Alexandria Trolley (Richard Nowitz)

Who doesn’t love a free trolley for getting around Northern Virginia’s congested streets? Some people in Alexandria, it seems, because they’re getting testy about being left off the route, and ignored by the name.

The Alexandria transportation office unveiled its preferred route two weeks ago for what it’s calling the Del Ray Trolley. Most of the route, after the trolley leaves the King Street and Braddock Road Metro stations, is up Mount Vernon Avenue and it turns around in the lovely, yuppified Del Ray, just short of the grittier but lively and rapidly redeveloping neighborhood of Arlandria, a center for many Hispanic residents.

Alexandria Mayor Bill Euille (D) and several City Council members both questioned and scolded the city’s transit staff Tuesday for choosing a route without consulting them, and for naming the trolley for just one of the neighborhoods it serves..

Oh, and not incidentally, for letting the news get into the local press before elected officials were briefed.

The trolley, which the city hopes to have operating by this fall, is supposed to help connect tourists who know of Old Town but not Del Ray, and vice versa. It stops just a few hundred feet from the historic Birchmere Music Hall, which anchors the southern end of the busy Arlandria neighborhood. (Map is below.)

Proposed route for new trolley in Alexandria, as drawn by the Del Ray Patch. (Courtesy of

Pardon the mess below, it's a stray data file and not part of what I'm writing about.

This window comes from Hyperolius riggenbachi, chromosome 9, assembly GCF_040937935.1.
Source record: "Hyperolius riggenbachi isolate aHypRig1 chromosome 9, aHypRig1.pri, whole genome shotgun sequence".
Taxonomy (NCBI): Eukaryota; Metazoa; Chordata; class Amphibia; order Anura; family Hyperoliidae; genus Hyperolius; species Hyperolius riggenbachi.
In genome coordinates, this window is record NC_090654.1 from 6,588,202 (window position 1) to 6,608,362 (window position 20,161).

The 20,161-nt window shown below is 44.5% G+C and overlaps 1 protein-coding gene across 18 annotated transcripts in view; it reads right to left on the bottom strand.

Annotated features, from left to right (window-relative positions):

The interest in the route isn’t just civic pride; the King Street Trolley has proven to be a reliable way to move tourists from stores and restaurants near the waterfront to retail establishments closer to the Metro stop.

More than 2 million people have ridden the King Street Trolley since it was started four years ago, the Alexandria Convention and Visitors Association reports, and 72 percent credited the trolley with moving them into new areas.

Using federal stimulus funds, the city has just purchased an all-new fleet of hybrid trolleys, to be operated by Alexandria Transit Company’s DASH system.

Trolleys, streetcars and rapid-transit buses are all the rage lately in Northern Virginia, whether in Alexandria or Arlington, which wants to put a new streetcar system down a rejuvenated Columbia Pike. The two jurisdictions are also in discussions about how to connect the Potomac Yards development to Crystal City to the north and to other nearby neighborhoods.

As with the King Street system, officials want to encourage a “hop on-hop off” attitude among riders of the proposed new route at existing transit stops. The vehicle would run in a 20-minute loop, and it would operate Thursday through Sunday, with weekday hours of 3 p.m. to 10:30 p.m. and weekend hours of 11:30 a.m. to 10:30 p.m.

The decision to stop the route short of Arlandria was because of the difficulty in finding a place big enough to turn the bus around, staff members said, and because they wanted to concentrate on areas of dense population. Council member Paul Smedberg said the second reason argued for pushing the route into Arlandria.

Staffers did not explain why the bus will be called the Del Ray Trolley instead of the Mount Vernon Trolley, or a combination of the two, or in the style of area Metro stops, Del Ray-Mount Vernon-Historic Alexandria Neighborhoods Trolley. Council members advised them to rethink that choice as well.

Transit officials promised to bring the proposal back before the City Council before it proceeds further.